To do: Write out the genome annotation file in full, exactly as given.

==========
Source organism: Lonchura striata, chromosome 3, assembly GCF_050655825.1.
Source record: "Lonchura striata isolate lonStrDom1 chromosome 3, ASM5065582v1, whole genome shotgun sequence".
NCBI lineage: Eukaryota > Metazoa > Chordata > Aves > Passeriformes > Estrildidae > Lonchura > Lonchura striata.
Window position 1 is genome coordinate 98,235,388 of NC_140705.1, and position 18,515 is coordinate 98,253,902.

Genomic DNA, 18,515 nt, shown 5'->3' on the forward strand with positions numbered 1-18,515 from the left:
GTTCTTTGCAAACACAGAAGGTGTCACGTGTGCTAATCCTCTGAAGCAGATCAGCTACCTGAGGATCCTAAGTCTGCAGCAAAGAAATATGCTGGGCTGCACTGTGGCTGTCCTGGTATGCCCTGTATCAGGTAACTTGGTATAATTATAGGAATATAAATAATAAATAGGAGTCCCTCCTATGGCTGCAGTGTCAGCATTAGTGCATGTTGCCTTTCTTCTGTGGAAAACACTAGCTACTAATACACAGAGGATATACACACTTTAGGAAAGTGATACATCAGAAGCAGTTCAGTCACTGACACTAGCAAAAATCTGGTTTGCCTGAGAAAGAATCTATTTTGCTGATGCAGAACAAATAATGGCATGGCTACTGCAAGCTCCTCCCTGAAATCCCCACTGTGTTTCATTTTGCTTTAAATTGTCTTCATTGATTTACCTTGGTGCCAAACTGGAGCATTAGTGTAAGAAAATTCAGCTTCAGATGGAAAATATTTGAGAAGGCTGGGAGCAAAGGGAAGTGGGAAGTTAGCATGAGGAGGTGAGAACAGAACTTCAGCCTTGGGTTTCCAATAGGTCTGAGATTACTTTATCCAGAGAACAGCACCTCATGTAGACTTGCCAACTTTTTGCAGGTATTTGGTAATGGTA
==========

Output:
Source organism: Lonchura striata, chromosome 3, assembly GCF_050655825.1.
Source record: "Lonchura striata isolate lonStrDom1 chromosome 3, ASM5065582v1, whole genome shotgun sequence".
NCBI lineage: Eukaryota > Metazoa > Chordata > Aves > Passeriformes > Estrildidae > Lonchura > Lonchura striata.
Window position 1 is genome coordinate 98,235,388 of NC_140705.1, and position 18,515 is coordinate 98,253,902.

Genomic DNA, 18,515 nt, shown 5'->3' on the forward strand with positions numbered 1-18,515 from the left:
GTTCTTTGCAAACACAGAAGGTGTCACGTGTGCTAATCCTCTGAAGCAGATCAGCTACCTGAGGATCCTAAGTCTGCAGCAAAGAAATATGCTGGGCTGCACTGTGGCTGTCCTGGTATGCCCTGTATCAGGTAACTTGGTATAATTATAGGAATATAAATAATAAATAGGAGTCCCTCCTATGGCTGCAGTGTCAGCATTAGTGCATGTTGCCTTTCTTCTGTGGAAAACACTAGCTACTAATACACAGAGGATATACACACTTTAGGAAAGTGATACATCAGAAGCAGTTCAGTCACTGACACTAGCAAAAATCTGGTTTGCCTGAGAAAGAATCTATTTTGCTGATGCAGAACAAATAATGGCATGGCTACTGCAAGCTCCTCCCTGAAATCCCCACTGTGTTTCATTTTGCTTTAAATTGTCTTCATTGATTTACCTTGGTGCCAAACTGGAGCATTAGTGTAAGAAAATTCAGCTTCAGATGGAAAATATTTGAGAAGGCTGGGAGCAAAGGGAAGTGGGAAGTTAGCATGAGGAGGTGAGAACAGAACTTCAGCCTTGGGTTTCCAATAGGTCTGAGATTACTTTATCCAGAGAACAGCACCTCATGTAGACTTGCCAACTTTTTGCAGGTATTTGGTAATGGTA